List Buttons Create bulleted or numbered lists via the matching buttons. The third button is for definition lists. Definition lists look like this:

Term One
Definition of term one.
Term Two
Definition of term two.

Enter them by setting your insertion point, pressing the definition list button and typing the term. Then, press Shift-Enter and type the definition. Press Enter to move on to the next term.

Clear list formatting by selecting the list text and pressing the out-dent (remove indent) button.

Indenting Text

Indent paragraphs with the indent button(paragraph arrow pointing right). Remove the indent with the outdent button (paragraph arrow pointing left).

Adding Images

What's a web page without images? You may add images in web graphic formats to your page via the image button.


You add an image to a web page with an image file in one of several standard formats: GIF (line art), JPG (photographic) or PNG (versatile, usually used for line art). You'll need to use an image editor to prepare these files prior to trying to place them on a web page. Size and compress your images appropriately; keep them small in dimensions and file size or you'll have unhappy viewers.

Using the Image Button

Position the text caret (the point of action marker) at the point at which you want to insert your image; press the image button. You'll see a dialog like the one below:

Image Insertion Dialog

Use the folder names in the top, or search, to pick the folder in which you want to store your image or find an already uploaded image. Typically, that will be the "Current folder." When you choose a folder, the cent pane will display the folder's existing image contents (if any) along with an Upload ... choice.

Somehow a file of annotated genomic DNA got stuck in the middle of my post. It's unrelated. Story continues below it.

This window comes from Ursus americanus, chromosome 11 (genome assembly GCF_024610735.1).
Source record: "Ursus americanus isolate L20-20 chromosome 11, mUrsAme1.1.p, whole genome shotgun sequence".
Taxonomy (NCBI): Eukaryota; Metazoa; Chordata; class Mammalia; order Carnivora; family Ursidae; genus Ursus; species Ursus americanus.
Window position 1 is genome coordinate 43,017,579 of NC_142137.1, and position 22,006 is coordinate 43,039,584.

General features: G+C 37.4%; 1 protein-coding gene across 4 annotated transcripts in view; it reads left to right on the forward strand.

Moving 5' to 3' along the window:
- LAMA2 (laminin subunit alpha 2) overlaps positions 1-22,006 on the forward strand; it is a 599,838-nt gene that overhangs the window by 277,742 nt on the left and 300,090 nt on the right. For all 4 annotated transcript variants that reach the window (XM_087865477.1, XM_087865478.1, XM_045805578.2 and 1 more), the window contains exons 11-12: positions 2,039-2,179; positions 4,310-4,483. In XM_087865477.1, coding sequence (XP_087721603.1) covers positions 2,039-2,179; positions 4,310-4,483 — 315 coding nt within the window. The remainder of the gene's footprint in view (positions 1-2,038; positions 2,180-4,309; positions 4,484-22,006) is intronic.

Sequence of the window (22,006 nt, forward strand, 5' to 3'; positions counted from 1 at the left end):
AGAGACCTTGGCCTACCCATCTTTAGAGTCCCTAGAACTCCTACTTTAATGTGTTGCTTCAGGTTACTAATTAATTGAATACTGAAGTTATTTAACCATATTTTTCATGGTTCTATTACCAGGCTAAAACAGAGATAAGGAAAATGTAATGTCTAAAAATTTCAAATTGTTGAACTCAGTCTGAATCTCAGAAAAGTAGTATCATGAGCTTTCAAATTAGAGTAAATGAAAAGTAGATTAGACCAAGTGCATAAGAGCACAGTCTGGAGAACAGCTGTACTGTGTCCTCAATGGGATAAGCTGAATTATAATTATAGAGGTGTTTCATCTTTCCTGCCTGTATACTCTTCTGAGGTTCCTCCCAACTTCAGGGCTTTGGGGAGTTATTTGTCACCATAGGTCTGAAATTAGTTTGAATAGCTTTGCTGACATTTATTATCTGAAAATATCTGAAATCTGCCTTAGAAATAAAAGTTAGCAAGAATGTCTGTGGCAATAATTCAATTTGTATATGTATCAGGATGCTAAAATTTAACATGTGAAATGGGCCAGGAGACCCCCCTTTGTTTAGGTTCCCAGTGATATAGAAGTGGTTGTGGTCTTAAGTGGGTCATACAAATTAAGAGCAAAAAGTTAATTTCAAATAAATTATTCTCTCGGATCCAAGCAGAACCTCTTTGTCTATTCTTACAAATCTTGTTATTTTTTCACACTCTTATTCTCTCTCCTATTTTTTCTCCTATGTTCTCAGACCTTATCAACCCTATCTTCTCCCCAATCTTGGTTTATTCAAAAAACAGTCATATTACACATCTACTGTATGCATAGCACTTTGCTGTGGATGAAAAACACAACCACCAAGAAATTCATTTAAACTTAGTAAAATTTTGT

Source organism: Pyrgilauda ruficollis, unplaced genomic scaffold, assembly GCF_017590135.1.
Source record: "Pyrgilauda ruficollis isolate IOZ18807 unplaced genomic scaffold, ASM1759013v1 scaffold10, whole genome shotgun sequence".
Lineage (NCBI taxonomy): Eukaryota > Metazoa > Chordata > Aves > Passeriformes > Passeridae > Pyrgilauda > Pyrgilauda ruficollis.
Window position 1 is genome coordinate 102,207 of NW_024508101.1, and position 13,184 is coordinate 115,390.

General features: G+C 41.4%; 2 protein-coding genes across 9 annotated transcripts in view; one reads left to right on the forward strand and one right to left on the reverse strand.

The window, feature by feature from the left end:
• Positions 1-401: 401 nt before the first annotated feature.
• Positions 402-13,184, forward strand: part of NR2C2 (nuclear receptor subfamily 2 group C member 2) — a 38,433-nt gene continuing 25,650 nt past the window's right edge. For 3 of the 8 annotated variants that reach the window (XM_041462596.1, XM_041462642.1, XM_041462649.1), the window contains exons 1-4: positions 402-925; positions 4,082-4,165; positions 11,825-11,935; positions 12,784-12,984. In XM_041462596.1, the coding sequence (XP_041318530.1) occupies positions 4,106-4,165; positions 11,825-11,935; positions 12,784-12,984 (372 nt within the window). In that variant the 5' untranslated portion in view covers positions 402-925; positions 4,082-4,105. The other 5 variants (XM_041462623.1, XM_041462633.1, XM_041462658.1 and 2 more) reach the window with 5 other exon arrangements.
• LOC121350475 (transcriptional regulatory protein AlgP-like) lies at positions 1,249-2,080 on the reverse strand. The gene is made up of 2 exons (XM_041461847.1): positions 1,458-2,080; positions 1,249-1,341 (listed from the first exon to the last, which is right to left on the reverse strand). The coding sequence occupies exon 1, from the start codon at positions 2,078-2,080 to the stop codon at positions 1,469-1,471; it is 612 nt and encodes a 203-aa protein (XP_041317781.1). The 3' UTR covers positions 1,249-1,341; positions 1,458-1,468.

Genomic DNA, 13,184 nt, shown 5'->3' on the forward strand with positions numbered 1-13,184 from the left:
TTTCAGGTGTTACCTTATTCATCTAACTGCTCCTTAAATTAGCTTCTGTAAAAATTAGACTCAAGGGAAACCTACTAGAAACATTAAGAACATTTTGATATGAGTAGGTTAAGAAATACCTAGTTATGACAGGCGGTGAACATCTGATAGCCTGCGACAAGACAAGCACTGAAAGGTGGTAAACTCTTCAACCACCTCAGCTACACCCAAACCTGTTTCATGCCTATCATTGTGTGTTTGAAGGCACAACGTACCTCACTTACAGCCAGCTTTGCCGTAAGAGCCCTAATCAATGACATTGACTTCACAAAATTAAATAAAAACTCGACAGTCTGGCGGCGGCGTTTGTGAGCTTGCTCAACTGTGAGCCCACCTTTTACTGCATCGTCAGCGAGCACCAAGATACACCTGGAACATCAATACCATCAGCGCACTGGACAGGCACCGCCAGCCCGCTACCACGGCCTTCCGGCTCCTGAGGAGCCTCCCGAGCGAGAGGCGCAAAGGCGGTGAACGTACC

To upload a new image that's currently on your computer, click on Upload .... The right pane of the dialog will change to allow you to browse your computer for the image file you wish to upload.

Image Upload

Use the "Title" field to set the title for the uploaded image content item.

The visual editor's image upload feature works with different quirks in different browsers. If it doesn't work for you, try uploading the image separately, then place it via the visual editor.

To place an already uploaded image, click on one of the existing image files displayed in the middle pane. The third pane will then give you options to set the "Alt" text (used when the image can't be displayed or read) and to place the image "left," "inline" or "right." Choose "left" or "right" to float the image to the left or right of the text. Use inline to have it placed in the text as if it was a character.

Hyperlinking Text

link iconThere are different buttons for creating internal links (links within your site; the chain icon) and external (links outside your site; the world icon). In both cases, it's easiest to link text by first writing it, then selecting it and pressing the appropriate link button.

The internal link button will pop up a dialog that allows you to browse through your site to find the link target.

The external link button allows you to input a Uniform Resource Locator (URL). Make sure it's complete, and includes the "http://" or other protocol component.


Table Button You may use tables to structure your text into rows and columns. Position the text caret and press the Table button to create a table. The visual editor will pop up a dialog to ask the number of rows and columns with which you wish to start.

When you're editing the table, you will usually be able to move between cells, and to open new rows with the tab key. Try using your mouse's context-menu command (usually right click) to get a menu of table options.